Columbus City Schools Must Stop Censorship of LGBT Websites, Says ACLU
COLUMBUS – The American Civil Liberties Union and the ACLU of Ohio urged Columbus City School officials to stop censorship of web content geared toward the lesbian, gay, bisexual and transgender (LGBT) communities. The ACLU has sent similar letters to schools across the country as part of the organization’s national “Don’t Filter Me” initiative, which seeks to combat illegal censorship of pro-LGBT information on public school computer systems. The campaign asks students to check to see if their schools’ web browsers block LGBT web content, and then report instances of censorship to the ACLU LGBT Project.
“Filters were designed to keep students from accessing pornographic or adult material on school computers, but this technology censors much more,” said ACLU of Ohio Staff Counsel Carrie Davis. “Students are prevented from accessing material such as instructions on creating a gay-straight alliance, support for students questioning their sexuality, and support for friends and family of LGBT students. In an age where many young people experience bullying and harassment, this information could be life-saving.”
Since launching the “Don’t Filter Me” initiative, the ACLU has identified several web-filter companies whose products are designed to filter out LGBT websites. The Websense software used by Columbus City Schools in Ohio, has a filter called “Gay r Lesbian or Bisexual Issues.”
Earlier this year, the North Kansas City School District unblocked websites identified by the ACLU and removed the filter that screened the sites out in the first place after a student reported illegal filtering. Another school in New Jersey voluntarily removed its anti-LGBT filter after receiving student complaints and an open records request from the ACLU.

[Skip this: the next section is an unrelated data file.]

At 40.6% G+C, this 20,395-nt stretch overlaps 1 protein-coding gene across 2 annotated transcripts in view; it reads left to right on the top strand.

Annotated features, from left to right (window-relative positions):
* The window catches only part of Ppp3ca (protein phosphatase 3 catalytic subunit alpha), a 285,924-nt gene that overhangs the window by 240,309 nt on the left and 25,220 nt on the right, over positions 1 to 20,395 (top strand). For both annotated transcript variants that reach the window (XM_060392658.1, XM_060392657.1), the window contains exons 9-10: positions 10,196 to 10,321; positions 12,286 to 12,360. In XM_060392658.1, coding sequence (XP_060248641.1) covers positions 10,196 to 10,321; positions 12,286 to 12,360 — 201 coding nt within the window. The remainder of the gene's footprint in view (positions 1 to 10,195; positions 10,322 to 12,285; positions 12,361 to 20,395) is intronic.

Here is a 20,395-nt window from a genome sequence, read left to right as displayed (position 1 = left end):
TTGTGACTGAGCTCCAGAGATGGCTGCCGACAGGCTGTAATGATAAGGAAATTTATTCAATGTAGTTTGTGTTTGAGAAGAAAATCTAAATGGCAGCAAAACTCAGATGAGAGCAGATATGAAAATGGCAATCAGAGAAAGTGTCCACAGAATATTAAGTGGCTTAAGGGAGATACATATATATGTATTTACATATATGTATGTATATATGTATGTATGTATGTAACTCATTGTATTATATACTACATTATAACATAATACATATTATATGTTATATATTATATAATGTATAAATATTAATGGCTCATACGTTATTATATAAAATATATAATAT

“There is no legitimate reason why any public school should be using an anti-LGBT filter,” said Joshua Block, staff attorney with the ACLU LGBT Project. “This is not a case where overbroad filters are accidentally filtering out LGBT websites. These filters are designed to discriminate and are programmed specifically to target LGBT-related content that would not otherwise be blocked as sexually explicit or inappropriate. Public schools have a duty to provide students with viewpoint-neutral access to the Internet.”
Programs that block all LGBT content violate First Amendment rights to free speech, as well as the Equal Access Act, which requires equal access to school resources for all extracurricular clubs. This means that gay-straight alliances and LGBT support groups must have the same access to national organizational websites that help them to function, just as other groups such as the Key Club and the chess club are able to access their national websites. By blocking access to LGBT websites, schools deny helpful information to gay-straight alliances and other support groups that could be vital for troubled LGBT youth who either do not have access to the Internet at home or do not feel safe accessing such information on their home computers.
More information on the ACLU’s work on LGBT school issues can be found here: www.aclu.org/safeschools.